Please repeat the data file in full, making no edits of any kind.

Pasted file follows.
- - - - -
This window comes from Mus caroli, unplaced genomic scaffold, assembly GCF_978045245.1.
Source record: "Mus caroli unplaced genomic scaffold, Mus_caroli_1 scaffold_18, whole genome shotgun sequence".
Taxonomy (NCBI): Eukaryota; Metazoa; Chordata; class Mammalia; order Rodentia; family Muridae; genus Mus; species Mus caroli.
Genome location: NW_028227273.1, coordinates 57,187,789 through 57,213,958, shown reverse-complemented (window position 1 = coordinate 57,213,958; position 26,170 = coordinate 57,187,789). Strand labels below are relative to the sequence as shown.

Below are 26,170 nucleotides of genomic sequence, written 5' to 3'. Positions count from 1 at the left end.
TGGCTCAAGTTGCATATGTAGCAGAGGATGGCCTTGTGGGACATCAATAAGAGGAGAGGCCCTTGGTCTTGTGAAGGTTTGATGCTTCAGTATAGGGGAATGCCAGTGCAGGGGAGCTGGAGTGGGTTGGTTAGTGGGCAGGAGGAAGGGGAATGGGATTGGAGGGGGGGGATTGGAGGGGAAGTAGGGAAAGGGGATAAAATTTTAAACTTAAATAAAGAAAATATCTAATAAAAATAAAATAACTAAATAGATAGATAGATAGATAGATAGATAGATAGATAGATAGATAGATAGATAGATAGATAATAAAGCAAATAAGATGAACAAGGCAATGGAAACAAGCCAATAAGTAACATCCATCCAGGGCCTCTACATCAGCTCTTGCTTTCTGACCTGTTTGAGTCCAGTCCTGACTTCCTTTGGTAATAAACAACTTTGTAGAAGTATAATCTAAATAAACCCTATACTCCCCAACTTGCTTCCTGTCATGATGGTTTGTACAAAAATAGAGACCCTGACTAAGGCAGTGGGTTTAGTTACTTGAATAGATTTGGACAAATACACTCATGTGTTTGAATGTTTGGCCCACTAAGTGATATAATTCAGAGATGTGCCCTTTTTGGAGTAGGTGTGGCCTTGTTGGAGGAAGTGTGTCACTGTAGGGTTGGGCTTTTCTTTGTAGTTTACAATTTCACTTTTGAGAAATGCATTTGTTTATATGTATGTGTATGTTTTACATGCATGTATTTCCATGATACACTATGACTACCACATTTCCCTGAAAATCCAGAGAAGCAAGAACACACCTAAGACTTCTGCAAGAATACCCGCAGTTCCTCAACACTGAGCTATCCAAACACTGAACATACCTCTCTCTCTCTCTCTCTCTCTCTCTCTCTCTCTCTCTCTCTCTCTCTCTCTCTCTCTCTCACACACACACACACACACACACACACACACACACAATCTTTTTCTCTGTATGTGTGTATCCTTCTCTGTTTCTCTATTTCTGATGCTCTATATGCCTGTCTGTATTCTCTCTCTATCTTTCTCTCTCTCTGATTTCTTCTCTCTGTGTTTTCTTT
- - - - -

This window comes from Mus caroli, unplaced genomic scaffold, assembly GCF_978045245.1.
Source record: "Mus caroli unplaced genomic scaffold, Mus_caroli_1 scaffold_18, whole genome shotgun sequence".
Taxonomy (NCBI): Eukaryota; Metazoa; Chordata; class Mammalia; order Rodentia; family Muridae; genus Mus; species Mus caroli.
Genome location: NW_028227273.1, coordinates 57,187,789 through 57,213,958, shown reverse-complemented (window position 1 = coordinate 57,213,958; position 26,170 = coordinate 57,187,789). Strand labels below are relative to the sequence as shown.

Below are 26,170 nucleotides of genomic sequence, written 5' to 3'. Positions count from 1 at the left end.
TGGCTCAAGTTGCATATGTAGCAGAGGATGGCCTTGTGGGACATCAATAAGAGGAGAGGCCCTTGGTCTTGTGAAGGTTTGATGCTTCAGTATAGGGGAATGCCAGTGCAGGGGAGCTGGAGTGGGTTGGTTAGTGGGCAGGAGGAAGGGGAATGGGATTGGAGGGGGGGGATTGGAGGGGAAGTAGGGAAAGGGGATAAAATTTTAAACTTAAATAAAGAAAATATCTAATAAAAATAAAATAACTAAATAGATAGATAGATAGATAGATAGATAGATAGATAGATAGATAGATAGATAGATAGATAATAAAGCAAATAAGATGAACAAGGCAATGGAAACAAGCCAATAAGTAACATCCATCCAGGGCCTCTACATCAGCTCTTGCTTTCTGACCTGTTTGAGTCCAGTCCTGACTTCCTTTGGTAATAAACAACTTTGTAGAAGTATAATCTAAATAAACCCTATACTCCCCAACTTGCTTCCTGTCATGATGGTTTGTACAAAAATAGAGACCCTGACTAAGGCAGTGGGTTTAGTTACTTGAATAGATTTGGACAAATACACTCATGTGTTTGAATGTTTGGCCCACTAAGTGATATAATTCAGAGATGTGCCCTTTTTGGAGTAGGTGTGGCCTTGTTGGAGGAAGTGTGTCACTGTAGGGTTGGGCTTTTCTTTGTAGTTTACAATTTCACTTTTGAGAAATGCATTTGTTTATATGTATGTGTATGTTTTACATGCATGTATTTCCATGATACACTATGACTACCACATTTCCCTGAAAATCCAGAGAAGCAAGAACACACCTAAGACTTCTGCAAGAATACCCGCAGTTCCTCAACACTGAGCTATCCAAACACTGAACATACCTCTCTCTCTCTCTCTCTCTCTCTCTCTCTCTCTCTCTCTCTCTCTCTCTCTCTCTCTCTCACACACACACACACACACACACACACACACACACAATCTTTTTCTCTGTATGTGTGTATCCTTCTCTGTTTCTCTATTTCTGATGCTCTATATGCCTGTCTGTATTCTCTCTCTATCTTTCTCTCTCTCTGATTTCTTCTCTCTGTGTTTTCTTT